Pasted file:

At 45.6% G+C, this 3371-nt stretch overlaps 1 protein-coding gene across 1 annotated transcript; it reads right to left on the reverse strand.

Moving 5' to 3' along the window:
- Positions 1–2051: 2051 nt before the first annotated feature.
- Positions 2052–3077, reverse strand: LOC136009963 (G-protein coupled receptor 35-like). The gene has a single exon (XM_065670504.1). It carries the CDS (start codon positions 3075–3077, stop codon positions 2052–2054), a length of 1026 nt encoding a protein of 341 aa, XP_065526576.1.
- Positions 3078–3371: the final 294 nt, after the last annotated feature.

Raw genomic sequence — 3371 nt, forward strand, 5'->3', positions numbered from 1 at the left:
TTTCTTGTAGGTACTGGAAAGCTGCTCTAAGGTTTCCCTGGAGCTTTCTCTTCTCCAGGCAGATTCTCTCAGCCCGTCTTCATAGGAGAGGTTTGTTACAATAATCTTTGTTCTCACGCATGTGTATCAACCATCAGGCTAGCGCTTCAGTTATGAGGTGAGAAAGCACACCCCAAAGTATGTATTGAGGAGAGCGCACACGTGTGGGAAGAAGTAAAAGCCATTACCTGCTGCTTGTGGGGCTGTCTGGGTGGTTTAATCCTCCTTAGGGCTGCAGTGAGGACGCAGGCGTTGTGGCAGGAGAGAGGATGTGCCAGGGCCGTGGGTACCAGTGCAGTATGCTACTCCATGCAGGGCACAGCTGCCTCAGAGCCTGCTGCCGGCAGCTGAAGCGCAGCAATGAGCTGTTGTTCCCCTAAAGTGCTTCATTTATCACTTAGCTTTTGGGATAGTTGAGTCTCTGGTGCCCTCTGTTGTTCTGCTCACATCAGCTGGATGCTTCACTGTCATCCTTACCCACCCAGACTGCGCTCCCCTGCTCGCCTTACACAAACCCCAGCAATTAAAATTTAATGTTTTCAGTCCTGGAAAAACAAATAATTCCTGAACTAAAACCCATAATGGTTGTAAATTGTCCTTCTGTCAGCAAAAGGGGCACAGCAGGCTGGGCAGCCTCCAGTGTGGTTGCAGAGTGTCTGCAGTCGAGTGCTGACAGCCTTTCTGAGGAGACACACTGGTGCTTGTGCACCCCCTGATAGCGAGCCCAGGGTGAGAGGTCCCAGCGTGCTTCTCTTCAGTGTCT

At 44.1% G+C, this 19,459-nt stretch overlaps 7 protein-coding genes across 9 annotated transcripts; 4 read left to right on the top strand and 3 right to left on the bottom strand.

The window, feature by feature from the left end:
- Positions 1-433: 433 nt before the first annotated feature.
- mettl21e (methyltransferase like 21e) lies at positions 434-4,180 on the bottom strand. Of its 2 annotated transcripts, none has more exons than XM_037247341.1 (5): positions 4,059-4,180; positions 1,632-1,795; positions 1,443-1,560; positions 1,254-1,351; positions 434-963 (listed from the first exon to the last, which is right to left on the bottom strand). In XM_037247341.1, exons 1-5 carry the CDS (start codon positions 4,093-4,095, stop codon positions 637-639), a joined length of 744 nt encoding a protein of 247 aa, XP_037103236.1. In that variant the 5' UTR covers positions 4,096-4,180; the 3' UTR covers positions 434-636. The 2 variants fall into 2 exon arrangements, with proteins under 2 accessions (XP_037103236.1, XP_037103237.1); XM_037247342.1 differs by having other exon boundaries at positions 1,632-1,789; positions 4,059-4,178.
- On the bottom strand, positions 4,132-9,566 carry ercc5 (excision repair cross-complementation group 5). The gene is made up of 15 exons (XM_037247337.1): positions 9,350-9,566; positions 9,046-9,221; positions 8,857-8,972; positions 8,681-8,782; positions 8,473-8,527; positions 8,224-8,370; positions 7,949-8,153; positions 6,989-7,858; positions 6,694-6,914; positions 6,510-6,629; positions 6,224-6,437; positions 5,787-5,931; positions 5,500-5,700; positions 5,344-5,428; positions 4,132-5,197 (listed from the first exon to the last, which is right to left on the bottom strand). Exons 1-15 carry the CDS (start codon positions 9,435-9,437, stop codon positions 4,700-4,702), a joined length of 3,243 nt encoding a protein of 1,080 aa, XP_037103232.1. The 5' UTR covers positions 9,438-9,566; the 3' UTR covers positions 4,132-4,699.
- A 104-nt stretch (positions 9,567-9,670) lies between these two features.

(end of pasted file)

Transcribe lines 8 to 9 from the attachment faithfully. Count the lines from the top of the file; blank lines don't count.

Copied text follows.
At 44.1% G+C, this 19,459-nt stretch overlaps 7 protein-coding genes across 9 annotated transcripts; 4 read left to right on the top strand and 3 right to left on the bottom strand.

The window, feature by feature from the left end: